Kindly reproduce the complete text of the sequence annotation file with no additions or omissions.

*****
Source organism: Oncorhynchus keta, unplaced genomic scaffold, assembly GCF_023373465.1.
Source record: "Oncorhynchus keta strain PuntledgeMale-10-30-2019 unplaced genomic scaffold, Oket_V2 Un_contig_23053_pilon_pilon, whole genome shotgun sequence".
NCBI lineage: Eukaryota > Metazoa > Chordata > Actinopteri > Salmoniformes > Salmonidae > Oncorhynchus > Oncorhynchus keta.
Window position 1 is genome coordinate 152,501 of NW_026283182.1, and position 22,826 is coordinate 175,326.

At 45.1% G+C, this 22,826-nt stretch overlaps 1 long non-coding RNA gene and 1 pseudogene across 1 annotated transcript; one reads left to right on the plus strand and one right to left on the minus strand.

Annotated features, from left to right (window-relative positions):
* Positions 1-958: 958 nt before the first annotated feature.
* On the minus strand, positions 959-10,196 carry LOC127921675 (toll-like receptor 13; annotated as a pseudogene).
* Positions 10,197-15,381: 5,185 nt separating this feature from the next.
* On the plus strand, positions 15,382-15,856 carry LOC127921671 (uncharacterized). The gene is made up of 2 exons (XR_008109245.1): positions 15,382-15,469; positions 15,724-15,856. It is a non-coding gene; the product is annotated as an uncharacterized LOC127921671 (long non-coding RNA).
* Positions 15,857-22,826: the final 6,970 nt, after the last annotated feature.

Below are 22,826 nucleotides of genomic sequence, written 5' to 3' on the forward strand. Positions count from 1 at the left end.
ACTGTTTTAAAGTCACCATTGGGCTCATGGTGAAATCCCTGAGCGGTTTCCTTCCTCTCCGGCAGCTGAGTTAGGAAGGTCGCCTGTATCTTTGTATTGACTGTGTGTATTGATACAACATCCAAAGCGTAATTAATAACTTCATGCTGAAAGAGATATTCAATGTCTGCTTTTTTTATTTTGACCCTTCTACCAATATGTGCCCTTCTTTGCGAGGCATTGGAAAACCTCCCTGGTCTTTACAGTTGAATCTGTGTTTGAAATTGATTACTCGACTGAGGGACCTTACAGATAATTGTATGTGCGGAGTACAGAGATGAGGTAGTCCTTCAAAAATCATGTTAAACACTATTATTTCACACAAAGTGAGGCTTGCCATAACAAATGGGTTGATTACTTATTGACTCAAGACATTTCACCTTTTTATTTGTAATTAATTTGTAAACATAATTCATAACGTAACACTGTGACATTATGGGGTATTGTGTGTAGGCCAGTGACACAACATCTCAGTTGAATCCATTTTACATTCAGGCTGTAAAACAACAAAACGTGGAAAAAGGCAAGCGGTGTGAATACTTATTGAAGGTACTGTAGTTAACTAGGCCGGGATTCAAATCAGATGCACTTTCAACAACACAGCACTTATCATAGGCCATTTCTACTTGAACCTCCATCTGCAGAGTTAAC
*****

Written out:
Source organism: Oncorhynchus keta, unplaced genomic scaffold, assembly GCF_023373465.1.
Source record: "Oncorhynchus keta strain PuntledgeMale-10-30-2019 unplaced genomic scaffold, Oket_V2 Un_contig_23053_pilon_pilon, whole genome shotgun sequence".
NCBI lineage: Eukaryota > Metazoa > Chordata > Actinopteri > Salmoniformes > Salmonidae > Oncorhynchus > Oncorhynchus keta.
Window position 1 is genome coordinate 152,501 of NW_026283182.1, and position 22,826 is coordinate 175,326.

At 45.1% G+C, this 22,826-nt stretch overlaps 1 long non-coding RNA gene and 1 pseudogene across 1 annotated transcript; one reads left to right on the plus strand and one right to left on the minus strand.

Annotated features, from left to right (window-relative positions):
* Positions 1-958: 958 nt before the first annotated feature.
* On the minus strand, positions 959-10,196 carry LOC127921675 (toll-like receptor 13; annotated as a pseudogene).
* Positions 10,197-15,381: 5,185 nt separating this feature from the next.
* On the plus strand, positions 15,382-15,856 carry LOC127921671 (uncharacterized). The gene is made up of 2 exons (XR_008109245.1): positions 15,382-15,469; positions 15,724-15,856. It is a non-coding gene; the product is annotated as an uncharacterized LOC127921671 (long non-coding RNA).
* Positions 15,857-22,826: the final 6,970 nt, after the last annotated feature.

Below are 22,826 nucleotides of genomic sequence, written 5' to 3' on the forward strand. Positions count from 1 at the left end.
ACTGTTTTAAAGTCACCATTGGGCTCATGGTGAAATCCCTGAGCGGTTTCCTTCCTCTCCGGCAGCTGAGTTAGGAAGGTCGCCTGTATCTTTGTATTGACTGTGTGTATTGATACAACATCCAAAGCGTAATTAATAACTTCATGCTGAAAGAGATATTCAATGTCTGCTTTTTTTATTTTGACCCTTCTACCAATATGTGCCCTTCTTTGCGAGGCATTGGAAAACCTCCCTGGTCTTTACAGTTGAATCTGTGTTTGAAATTGATTACTCGACTGAGGGACCTTACAGATAATTGTATGTGCGGAGTACAGAGATGAGGTAGTCCTTCAAAAATCATGTTAAACACTATTATTTCACACAAAGTGAGGCTTGCCATAACAAATGGGTTGATTACTTATTGACTCAAGACATTTCACCTTTTTATTTGTAATTAATTTGTAAACATAATTCATAACGTAACACTGTGACATTATGGGGTATTGTGTGTAGGCCAGTGACACAACATCTCAGTTGAATCCATTTTACATTCAGGCTGTAAAACAACAAAACGTGGAAAAAGGCAAGCGGTGTGAATACTTATTGAAGGTACTGTAGTTAACTAGGCCGGGATTCAAATCAGATGCACTTTCAACAACACAGCACTTATCATAGGCCATTTCTACTTGAACCTCCATCTGCAGAGTTAAC